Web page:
End With a Flourish: How to compose a powerful final sentence

(A version of this post originally appeared Feb. 2014)

Many writers spend a lot of time in the early stages of the composition process perfecting their introductory paragraph, taking care to grab the reader’s attention with a great hook and laying out a convincing argument. By the time we get to the conclusion, we often get impatient and don’t spend the time drafting a compelling conclusion. Most often, a conclusion that falls flat isn’t about the content, but it’s more often a problem of last-line syntax.

What do I mean by syntax?

Syntax refers to the arrangement of words in a sentence, or the grammatical structure of a sentence. A particular sentence might have a variety of ways one could order the words and still derive the same meaning. Beginning writers (and even some experienced) sometimes give little thought to word order, and in body of paragraphs, it might not make a great deal of difference for a reader. However, a concluding line needs punch.  The conclusion should not only leave a strong message for the audience, but also communicate that message in a way to create the most emotional impact right down to the final word.

Look at the similar sentences in the examples below:

  • There is no more important issue than this.
  • There is no more important or more urgent issue.

At first glance, both seem okay. Both say about the same thing. But the second is better. Why? Because the final words, “urgent issue” leaves the reader with a more vivid image than the first example which ends with a vague phrase. In Example 1, the concluding word, “this,” a pronoun, leaves no strong image for the reader. The phrase, “There is no more important issue. . .” is placed in the slightly weaker position at the beginning of the sentence, so it offers less impact. We remember best what we read last.

The second example also utilizes parallel structure, “more important or more urgent . . .,” which works to reinforce the writer’s message by the use of repetition.

In the classic style book, The Elements of Style, Strunk and White say that “The proper place in the sentence for the word or group of words that the writer desires to make most prominent is usually the end.” Let’s take a look at two examples:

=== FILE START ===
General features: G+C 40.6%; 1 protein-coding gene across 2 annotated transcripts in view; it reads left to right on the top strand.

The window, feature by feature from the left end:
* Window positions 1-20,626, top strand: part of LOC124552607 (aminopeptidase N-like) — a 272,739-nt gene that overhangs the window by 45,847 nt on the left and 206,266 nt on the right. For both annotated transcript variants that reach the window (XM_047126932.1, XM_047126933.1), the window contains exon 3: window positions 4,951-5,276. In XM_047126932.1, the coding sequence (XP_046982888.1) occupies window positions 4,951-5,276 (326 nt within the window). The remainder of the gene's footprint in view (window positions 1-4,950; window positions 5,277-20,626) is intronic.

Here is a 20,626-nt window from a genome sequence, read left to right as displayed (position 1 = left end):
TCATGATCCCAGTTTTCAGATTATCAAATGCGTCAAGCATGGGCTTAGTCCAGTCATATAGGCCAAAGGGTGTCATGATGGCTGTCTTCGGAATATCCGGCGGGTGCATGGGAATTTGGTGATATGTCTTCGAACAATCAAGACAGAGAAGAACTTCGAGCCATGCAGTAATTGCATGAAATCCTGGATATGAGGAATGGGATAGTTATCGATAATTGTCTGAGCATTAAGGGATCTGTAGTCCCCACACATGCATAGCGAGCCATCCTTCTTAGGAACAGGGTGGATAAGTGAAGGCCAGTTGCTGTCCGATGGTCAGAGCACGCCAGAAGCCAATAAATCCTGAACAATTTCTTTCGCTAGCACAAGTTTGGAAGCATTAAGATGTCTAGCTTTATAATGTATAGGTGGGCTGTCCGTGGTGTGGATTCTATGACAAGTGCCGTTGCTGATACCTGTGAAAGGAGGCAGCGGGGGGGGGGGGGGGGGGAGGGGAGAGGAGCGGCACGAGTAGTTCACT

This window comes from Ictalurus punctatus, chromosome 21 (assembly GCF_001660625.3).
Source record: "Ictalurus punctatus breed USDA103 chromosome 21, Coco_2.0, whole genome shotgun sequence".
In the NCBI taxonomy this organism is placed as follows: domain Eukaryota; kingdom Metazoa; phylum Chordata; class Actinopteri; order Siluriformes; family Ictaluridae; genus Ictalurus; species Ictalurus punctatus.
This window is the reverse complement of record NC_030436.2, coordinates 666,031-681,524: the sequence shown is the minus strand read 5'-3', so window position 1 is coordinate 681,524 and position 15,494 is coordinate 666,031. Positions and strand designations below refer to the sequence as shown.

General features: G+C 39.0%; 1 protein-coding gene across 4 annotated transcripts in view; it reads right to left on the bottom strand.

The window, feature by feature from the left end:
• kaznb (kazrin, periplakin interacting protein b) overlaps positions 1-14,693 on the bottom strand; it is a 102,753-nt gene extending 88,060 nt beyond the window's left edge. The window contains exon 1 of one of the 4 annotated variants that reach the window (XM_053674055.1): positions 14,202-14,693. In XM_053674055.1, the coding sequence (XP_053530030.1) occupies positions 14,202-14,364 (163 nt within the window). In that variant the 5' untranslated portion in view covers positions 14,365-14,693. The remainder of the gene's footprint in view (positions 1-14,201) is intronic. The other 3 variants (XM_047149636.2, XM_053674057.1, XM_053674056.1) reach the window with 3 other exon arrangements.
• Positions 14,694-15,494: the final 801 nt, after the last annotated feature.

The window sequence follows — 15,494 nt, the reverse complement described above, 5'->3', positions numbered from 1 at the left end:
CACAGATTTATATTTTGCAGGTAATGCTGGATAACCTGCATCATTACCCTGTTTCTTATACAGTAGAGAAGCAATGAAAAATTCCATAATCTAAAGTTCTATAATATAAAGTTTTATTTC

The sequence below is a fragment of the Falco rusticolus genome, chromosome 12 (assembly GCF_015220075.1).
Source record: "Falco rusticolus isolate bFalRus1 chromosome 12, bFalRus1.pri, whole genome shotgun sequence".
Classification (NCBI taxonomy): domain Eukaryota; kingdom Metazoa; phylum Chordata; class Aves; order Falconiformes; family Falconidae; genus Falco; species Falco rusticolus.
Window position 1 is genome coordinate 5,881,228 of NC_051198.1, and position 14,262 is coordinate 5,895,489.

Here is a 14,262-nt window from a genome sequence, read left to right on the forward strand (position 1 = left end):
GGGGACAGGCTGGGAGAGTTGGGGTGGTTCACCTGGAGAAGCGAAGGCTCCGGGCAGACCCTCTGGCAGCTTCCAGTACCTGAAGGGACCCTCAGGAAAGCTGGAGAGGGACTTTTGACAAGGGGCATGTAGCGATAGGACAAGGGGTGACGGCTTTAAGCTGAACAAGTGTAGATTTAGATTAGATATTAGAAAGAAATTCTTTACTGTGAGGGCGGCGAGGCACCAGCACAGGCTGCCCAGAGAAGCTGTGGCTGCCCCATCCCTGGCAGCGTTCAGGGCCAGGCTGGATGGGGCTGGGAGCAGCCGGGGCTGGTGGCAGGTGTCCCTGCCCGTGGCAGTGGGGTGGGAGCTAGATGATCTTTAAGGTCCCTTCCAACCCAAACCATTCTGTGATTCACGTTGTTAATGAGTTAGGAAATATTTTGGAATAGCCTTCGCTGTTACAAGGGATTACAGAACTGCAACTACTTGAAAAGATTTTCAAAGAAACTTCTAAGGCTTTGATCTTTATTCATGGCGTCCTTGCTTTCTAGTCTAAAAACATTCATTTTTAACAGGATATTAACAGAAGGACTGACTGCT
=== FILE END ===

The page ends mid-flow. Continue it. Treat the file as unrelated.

1)         Humanity has hardly advanced in fortitude since that time, though it has advanced in many other ways.

2)         Since that time, humanity has advanced in many ways, but it has hardly advanced in fortitude.

 The second example has a greater emotional impact by concluding with the words, “advanced in fortitude.” These are considered emphatic words, or words that should require prominence in the sentence. The first example’s final phrase, “though it has advanced in many other ways,” is a bit vague, the words imprecise, which weaken the message.

Also notice the cadence of each example. Cadence refers to the musicality of language, the rhythm imparted on language which is influenced by how words are arranged in a sentence. In the first example above, “Humanity has hardly advanced in fortitude since that time, though it has advanced in many other ways,” has a falling rhythm. The ending of the sentence has no emphatic punch. It just kind of trails off. . .

In the second example, the rhythm has built to a crescendo as we approach the end of the sentence; this is done by placing a short dependent clause in the beginning position (“Since that time”), followed by a dependent clause (“humanity has advanced in many ways”), concluding with a flurry of repetitive, hard consonants, or alliteration, which creates a strong punchy conclusion. The rhythm of this syntax slows the reader down and places emphasis on the final words. Read the sentence again, but this time, read it aloud so you can hear:

Since that time, humanity has advanced in many ways, but it has hardly advanced in fortitude.

Do you hear the power at the end of the sentence? How does it sound different than the first example?

Readers read with their eyes, but we still hear what we read. That’s why all writers should read their work aloud. Even though we read in our head, we don’t get the full effect until we hear the words aloud.

Tips and Tricks

 When attempting to create a powerful concluding line, some words are better left for positions in their respective sentence other than the end. Pronouns and prepositions often weaken a sentence when placed in the final position. One of the most common pronouns that you should avoid placing in the final or power position of a concluding line is “it” – probably the most overused pronoun in student papers.

Think about what idea or image you want to leave the reader with and structure the final sentence accordingly. It’s often simply a matter of putting more thought into your sentence structure. Play around with word order, and read our earlier post on absolute phrases, which explains the different ways phrases can be arranged in a sentence.

Below are some concluding lines from great literature. Consider why the authors made the choices they did, and how changing the word order might hurt – or enhance – the final lines.

All that is very well,” answered Candide, “but let us cultivate our garden.” –Voltaire, Candide

“Yes,” I said. “Isn’t it pretty to think so?” –Ernest Hemingway, The Sun Also Rises

It’s old light, and there’s not much of it. But it’s enough to see by. –Margaret Atwood, Cat’s Eye

It was a fine cry—loud and long—but it had no bottom and it had no top, just circles and circles of sorrow.   –Toni Morrison, Sula

He was soon borne away by the waves and lost in darkness and distance.
–Mary Shelley, Frankenstein

Whatever we had missed, we possessed together the precious, the incommunicable past.
–Willa Cather, My Ántonia



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